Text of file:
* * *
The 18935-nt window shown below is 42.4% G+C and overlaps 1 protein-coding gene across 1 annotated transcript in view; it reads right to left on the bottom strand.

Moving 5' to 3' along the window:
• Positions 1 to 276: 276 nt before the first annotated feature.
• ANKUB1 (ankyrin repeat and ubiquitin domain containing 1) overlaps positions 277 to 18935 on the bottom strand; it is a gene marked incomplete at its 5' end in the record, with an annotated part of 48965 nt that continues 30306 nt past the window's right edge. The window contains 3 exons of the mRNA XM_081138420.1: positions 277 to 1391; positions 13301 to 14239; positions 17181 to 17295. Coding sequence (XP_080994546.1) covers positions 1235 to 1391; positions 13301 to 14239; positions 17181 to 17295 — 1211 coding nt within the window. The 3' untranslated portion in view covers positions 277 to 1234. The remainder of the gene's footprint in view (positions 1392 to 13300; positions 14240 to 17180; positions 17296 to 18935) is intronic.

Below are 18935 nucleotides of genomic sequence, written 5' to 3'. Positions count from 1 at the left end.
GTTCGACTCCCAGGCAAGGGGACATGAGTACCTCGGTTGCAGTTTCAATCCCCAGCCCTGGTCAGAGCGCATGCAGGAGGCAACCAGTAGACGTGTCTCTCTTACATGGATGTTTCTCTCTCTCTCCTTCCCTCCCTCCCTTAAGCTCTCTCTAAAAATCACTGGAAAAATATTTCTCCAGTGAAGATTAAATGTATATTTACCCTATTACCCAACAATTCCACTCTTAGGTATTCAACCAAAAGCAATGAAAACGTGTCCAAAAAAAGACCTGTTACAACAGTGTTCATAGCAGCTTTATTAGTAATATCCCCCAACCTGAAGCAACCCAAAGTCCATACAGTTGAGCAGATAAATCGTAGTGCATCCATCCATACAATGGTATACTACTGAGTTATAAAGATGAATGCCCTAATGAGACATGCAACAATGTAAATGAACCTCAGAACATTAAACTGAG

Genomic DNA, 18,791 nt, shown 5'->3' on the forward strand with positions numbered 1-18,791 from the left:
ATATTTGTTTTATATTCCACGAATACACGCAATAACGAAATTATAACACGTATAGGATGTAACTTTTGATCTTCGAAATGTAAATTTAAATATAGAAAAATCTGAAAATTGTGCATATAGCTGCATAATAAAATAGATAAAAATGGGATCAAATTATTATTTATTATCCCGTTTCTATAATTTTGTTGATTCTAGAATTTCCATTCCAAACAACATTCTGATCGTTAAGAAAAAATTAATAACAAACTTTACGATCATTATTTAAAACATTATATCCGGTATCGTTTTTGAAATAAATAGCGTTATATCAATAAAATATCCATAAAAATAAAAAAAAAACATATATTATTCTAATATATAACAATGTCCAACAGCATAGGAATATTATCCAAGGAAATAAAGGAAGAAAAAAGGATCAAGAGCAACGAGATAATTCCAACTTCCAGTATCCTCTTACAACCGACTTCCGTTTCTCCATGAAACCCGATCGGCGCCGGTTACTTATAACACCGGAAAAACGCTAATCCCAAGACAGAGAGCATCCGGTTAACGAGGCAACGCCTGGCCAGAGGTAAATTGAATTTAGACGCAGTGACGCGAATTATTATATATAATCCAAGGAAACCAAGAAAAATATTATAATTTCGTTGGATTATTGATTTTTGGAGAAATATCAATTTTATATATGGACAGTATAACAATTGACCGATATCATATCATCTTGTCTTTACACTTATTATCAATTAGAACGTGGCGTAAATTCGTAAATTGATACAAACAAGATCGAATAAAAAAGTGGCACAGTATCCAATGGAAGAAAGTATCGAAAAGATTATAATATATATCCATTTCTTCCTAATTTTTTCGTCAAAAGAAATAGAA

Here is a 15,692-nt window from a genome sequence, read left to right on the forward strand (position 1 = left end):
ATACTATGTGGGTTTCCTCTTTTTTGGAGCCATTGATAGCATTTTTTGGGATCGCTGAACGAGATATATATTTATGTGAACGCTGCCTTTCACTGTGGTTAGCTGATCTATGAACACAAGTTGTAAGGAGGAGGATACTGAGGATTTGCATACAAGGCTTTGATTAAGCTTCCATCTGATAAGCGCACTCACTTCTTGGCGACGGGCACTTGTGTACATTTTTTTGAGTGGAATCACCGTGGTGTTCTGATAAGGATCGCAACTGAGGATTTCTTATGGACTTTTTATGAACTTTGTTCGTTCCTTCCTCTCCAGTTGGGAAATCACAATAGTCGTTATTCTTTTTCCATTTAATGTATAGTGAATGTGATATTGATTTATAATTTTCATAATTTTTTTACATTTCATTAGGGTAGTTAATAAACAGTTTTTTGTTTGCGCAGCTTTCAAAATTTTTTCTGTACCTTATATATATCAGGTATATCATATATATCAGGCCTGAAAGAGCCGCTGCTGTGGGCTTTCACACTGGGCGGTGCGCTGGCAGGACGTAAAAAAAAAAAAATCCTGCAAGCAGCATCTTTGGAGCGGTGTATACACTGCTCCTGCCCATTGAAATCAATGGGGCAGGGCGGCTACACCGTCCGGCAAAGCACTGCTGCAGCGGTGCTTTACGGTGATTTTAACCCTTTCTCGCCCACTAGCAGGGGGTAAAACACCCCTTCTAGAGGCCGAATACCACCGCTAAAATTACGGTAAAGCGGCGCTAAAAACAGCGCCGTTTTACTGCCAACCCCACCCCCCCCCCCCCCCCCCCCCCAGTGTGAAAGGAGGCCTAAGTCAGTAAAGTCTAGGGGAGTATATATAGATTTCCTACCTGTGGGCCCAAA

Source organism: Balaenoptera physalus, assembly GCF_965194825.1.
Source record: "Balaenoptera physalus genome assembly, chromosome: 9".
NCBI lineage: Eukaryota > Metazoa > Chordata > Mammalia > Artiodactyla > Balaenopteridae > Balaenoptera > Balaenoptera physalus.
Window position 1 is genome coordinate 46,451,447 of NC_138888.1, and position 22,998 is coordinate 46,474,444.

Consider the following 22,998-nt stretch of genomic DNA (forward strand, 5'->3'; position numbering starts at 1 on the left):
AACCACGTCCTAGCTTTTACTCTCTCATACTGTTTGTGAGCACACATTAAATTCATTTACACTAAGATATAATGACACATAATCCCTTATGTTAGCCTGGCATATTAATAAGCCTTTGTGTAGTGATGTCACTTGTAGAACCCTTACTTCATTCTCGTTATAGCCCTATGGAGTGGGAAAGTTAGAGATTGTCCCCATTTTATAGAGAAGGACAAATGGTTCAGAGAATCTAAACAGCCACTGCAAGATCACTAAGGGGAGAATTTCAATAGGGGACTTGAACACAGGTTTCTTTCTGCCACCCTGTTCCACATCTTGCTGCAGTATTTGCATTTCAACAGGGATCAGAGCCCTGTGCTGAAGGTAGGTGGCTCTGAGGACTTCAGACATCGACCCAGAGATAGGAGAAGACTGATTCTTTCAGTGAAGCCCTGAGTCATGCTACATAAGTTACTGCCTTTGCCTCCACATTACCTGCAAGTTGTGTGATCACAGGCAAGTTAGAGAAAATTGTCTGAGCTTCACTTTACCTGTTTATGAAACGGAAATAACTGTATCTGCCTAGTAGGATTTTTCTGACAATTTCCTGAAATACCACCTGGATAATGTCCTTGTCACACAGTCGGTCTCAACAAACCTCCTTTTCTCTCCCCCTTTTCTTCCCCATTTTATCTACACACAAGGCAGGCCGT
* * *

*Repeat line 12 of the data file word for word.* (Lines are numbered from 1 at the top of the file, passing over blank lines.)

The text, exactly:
Source record: "Balaenoptera physalus genome assembly, chromosome: 9".